A Grandmother’s Advice (Maupassant)

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A Grandmother’s Advice
Summary of the Short Story
Microsummary: An old woman shared her views on love and marriage with her granddaughter, advocating for the freedom to love multiple people and criticizing the modern idea of eternal passion.

In an old-fashioned château, an elderly woman and her granddaughter, Berthe, were sitting together in a drawing room. The grandmother asked Berthe to read something from the newspaper, specifically about love affairs.

The Grandmother — very old woman; experienced in love and life; nostalgic for the past; believes in multiple loves.
Berthe — young girl; granddaughter of the old woman; embroidering an altar-cloth; believes in eternal love.

Berthe found a story about a woman who threw vitriol on her husband's mistress, and another about a woman who shot her lover multiple times. The grandmother was shocked and upset by these stories, saying that people nowadays were mad and had lost the true meaning of love.

The grandmother explained to Berthe that marriage and love were not the same thing. Marriage was a social institution, while love was a natural instinct. She lamented the loss of gallantry and the belief in eternal love, saying that people used to understand that love could be experienced multiple times in one's life.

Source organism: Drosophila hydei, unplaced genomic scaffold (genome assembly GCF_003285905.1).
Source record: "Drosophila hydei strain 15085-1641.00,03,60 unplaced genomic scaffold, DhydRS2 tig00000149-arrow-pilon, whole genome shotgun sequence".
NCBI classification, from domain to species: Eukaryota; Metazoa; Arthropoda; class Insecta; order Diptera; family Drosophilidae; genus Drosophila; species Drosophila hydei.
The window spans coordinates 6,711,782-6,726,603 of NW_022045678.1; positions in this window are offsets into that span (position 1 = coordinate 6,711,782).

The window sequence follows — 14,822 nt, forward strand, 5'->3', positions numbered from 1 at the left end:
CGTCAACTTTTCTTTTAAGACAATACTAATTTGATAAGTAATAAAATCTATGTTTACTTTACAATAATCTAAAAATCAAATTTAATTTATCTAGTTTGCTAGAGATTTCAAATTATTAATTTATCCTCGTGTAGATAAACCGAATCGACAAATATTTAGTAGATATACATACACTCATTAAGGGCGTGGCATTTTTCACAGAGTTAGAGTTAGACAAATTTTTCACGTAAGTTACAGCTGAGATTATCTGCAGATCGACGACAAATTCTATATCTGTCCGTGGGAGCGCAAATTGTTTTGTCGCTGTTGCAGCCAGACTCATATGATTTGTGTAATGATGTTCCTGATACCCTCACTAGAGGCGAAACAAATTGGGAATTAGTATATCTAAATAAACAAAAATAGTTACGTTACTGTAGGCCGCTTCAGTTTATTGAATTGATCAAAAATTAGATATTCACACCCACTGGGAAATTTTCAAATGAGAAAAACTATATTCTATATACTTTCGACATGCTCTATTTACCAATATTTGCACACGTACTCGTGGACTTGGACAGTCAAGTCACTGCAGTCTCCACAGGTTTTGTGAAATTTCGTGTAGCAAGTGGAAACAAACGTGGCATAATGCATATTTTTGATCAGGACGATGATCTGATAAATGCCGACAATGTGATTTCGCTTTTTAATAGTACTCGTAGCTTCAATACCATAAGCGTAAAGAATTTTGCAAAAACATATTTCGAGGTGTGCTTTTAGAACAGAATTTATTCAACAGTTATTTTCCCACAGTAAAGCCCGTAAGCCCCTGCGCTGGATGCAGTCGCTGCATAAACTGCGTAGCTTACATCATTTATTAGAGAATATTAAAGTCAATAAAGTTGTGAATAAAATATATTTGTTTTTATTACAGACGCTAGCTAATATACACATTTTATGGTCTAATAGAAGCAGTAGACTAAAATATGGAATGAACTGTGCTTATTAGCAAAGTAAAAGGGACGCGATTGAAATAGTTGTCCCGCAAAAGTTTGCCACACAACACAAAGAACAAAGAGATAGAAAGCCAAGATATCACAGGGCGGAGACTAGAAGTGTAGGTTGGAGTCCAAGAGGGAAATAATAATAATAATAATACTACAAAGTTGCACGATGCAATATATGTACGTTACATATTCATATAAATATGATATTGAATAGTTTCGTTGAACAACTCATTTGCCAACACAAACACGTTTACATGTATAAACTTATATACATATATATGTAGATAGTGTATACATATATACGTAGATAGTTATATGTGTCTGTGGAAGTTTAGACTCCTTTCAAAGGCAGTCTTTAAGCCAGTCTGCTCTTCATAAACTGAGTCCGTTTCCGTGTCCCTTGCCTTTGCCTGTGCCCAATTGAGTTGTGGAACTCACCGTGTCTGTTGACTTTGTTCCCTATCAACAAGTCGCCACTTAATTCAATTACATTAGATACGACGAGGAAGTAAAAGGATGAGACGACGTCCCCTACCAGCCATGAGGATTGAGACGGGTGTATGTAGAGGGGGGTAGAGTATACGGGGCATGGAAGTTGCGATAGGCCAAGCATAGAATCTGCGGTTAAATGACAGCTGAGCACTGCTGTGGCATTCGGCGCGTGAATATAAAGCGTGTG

It is love that is sacred. Listen, child, to an old woman who has seen three generations, and who has had a long, long experience of men and women.

Berthe, however, believed that women should only love one man and that marriage was sacred. The grandmother argued that society had become a race of serfs, with people attaching too much importance to marriage and not enough to love. She said that women used to have lovers and would not be ridiculed for it, while men were expected to have multiple mistresses. The idea of women taking revenge on their lovers' mistresses was absurd to her, as she believed that love should be celebrated and enjoyed.

There is only one good thing in life, and that is love, and they want to deprive us of it.

Berthe, moved by her grandmother's words, prayed for a great and eternal love, while the grandmother warned her that such a belief would only bring her unhappiness.